The trend of escalating penalties for derivatives and commodities market abuse violations continued in 2020. Civil monetary penalties exceeding $100 million have become commonplace for serious corporate violations. Moreover, the DOJ routinely conducts criminal investigations in parallel with the CFTC, levying its own very large penalties against corporate targets and seeking convictions and incarceration for individuals. On February 2, the CFTC increased the maximum civil monetary penalties it can seek for violations of the Commodity Exchange Act and the Commission's rules and regulations. However, as explained below, it has also become apparent in recent years that charges and penalties can be mitigated by having in place a well-designed compliance program, and through early detection and remediation of potential violations and cooperation with the authorities. In light of these benefits as well as the ever-increasing penalties, these new figures should serve as a reminder to organizations of the importance of having proper systems in place to prevent and detect misconduct.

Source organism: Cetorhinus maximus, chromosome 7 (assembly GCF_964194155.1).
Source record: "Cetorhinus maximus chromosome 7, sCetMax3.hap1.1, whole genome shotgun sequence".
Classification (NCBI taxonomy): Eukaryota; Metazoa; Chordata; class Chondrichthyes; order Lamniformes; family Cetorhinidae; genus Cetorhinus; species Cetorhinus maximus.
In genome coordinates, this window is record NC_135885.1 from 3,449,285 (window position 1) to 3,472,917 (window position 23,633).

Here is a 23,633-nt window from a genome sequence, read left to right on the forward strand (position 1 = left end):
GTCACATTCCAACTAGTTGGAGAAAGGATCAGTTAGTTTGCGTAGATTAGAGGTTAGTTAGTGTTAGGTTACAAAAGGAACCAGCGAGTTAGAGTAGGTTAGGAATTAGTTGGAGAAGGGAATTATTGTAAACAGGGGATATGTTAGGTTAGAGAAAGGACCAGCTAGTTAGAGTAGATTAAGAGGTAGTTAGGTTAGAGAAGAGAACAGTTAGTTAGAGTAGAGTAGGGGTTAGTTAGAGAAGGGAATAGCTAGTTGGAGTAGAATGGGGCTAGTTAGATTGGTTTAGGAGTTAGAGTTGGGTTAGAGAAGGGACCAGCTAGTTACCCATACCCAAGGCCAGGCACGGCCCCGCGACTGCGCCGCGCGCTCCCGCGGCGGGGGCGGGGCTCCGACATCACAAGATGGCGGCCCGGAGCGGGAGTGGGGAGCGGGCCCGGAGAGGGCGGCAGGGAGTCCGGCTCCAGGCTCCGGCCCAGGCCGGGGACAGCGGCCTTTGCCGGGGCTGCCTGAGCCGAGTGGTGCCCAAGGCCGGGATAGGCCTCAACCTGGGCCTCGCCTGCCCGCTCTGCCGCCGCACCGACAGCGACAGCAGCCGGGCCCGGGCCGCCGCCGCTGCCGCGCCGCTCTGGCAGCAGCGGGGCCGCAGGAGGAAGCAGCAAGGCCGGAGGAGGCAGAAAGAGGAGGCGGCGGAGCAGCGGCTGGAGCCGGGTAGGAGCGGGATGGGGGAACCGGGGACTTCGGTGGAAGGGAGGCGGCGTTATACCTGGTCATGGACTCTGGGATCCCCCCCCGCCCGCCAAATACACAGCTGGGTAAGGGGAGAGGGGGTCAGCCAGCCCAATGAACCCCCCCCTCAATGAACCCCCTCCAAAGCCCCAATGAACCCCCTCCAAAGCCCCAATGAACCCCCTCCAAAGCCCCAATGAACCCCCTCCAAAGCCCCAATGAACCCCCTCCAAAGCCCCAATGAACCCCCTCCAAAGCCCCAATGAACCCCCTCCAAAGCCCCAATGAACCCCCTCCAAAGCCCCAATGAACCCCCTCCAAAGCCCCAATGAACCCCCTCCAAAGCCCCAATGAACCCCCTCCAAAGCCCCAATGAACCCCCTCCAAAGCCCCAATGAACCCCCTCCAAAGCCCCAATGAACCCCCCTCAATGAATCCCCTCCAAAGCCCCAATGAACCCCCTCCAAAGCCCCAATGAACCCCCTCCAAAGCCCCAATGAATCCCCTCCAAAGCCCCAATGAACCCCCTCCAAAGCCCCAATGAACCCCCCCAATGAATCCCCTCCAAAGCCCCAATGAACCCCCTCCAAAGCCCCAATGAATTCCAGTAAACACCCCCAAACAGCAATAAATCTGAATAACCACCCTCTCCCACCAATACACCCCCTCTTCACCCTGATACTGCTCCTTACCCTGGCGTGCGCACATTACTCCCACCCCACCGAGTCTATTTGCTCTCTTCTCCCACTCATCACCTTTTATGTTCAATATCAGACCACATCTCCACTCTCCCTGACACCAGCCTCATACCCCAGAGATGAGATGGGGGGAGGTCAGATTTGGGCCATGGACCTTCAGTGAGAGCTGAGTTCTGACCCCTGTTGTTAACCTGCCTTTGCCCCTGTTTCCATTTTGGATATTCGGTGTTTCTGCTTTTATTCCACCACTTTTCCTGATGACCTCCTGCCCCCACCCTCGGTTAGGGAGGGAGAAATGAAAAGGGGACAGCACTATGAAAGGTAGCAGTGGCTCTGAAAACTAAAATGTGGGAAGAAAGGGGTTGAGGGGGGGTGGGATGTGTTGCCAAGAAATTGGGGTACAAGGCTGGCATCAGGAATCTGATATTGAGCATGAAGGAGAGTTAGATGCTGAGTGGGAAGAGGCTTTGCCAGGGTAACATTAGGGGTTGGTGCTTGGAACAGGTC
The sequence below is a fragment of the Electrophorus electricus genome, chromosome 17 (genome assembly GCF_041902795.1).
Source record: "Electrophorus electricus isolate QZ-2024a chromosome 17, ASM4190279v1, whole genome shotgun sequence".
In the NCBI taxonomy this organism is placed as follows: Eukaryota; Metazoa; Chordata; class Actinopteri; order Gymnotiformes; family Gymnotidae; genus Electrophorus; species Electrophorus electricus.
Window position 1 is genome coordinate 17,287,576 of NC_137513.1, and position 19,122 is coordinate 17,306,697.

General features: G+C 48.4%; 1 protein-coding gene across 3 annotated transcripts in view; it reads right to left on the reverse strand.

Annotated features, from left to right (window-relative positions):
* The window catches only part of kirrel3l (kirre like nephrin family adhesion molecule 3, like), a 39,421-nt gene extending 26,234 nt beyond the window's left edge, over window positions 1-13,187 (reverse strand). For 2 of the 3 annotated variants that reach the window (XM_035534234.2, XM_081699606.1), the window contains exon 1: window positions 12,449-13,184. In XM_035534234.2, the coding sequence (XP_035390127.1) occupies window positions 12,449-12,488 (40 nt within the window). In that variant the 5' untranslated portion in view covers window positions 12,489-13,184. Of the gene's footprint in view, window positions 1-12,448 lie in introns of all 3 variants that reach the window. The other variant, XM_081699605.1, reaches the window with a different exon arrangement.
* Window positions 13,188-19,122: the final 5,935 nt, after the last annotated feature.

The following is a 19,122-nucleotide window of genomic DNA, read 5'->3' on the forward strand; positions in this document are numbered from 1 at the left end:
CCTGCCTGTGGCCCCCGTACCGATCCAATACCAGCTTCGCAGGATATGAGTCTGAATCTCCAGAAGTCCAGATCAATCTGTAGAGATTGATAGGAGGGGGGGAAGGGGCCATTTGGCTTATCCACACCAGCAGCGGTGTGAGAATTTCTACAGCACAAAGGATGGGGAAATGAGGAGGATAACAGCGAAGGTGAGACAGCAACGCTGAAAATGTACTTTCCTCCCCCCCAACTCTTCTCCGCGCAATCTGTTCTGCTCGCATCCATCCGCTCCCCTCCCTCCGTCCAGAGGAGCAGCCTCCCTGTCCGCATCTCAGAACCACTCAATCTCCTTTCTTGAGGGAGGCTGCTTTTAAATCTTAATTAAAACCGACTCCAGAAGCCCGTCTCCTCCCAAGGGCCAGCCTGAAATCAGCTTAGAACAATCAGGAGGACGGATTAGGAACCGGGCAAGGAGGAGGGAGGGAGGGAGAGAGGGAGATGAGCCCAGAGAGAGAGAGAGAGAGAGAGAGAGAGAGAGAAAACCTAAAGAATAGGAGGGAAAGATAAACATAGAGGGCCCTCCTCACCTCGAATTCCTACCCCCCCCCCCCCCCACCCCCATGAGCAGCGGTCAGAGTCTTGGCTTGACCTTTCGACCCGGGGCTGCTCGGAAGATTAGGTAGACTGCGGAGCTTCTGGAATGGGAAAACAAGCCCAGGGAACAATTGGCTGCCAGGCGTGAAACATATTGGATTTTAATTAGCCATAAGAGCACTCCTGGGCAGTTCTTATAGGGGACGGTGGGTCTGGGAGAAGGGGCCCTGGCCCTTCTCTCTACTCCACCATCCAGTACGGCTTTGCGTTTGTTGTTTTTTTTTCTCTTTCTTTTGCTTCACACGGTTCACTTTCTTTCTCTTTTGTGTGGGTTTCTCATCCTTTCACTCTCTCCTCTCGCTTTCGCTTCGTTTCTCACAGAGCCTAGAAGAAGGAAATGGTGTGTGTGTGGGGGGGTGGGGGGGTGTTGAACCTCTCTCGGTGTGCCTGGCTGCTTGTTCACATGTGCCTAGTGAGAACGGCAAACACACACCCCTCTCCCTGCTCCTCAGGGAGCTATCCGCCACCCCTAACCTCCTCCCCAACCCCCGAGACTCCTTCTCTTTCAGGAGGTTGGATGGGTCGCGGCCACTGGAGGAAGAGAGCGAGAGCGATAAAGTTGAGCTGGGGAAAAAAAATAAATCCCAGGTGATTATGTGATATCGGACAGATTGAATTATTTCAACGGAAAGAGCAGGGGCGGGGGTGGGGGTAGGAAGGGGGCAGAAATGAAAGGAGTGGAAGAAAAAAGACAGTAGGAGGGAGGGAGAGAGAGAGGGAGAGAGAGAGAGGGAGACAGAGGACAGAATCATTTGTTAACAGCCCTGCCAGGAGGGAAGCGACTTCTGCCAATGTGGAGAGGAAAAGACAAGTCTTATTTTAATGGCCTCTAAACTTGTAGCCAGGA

To do this effectively, companies must continue to evaluate their compliance functions, and must ensure they have mechanisms in place for investigating, reporting, and remediating misconduct once identified, in line with the CFTC's and DOJ’s guidelines (see our September 2017 and September 2020 client briefings). For further detail, please consult our Guide to United States, United Kingdom, and Hong Kong Derivatives and Commodities Market Enforcement Regimes, and for those facing the prospect of a government inquiry, our guide to Responding to a U.S. Government Investigation in the Derivatives and Commodities Markets.
Clifford Chance offers risk-assessment services to companies who trade in the commodities and derivatives markets, as well as expedited preliminary investigations. For more information about these services, please reach out to any of the contacts listed below.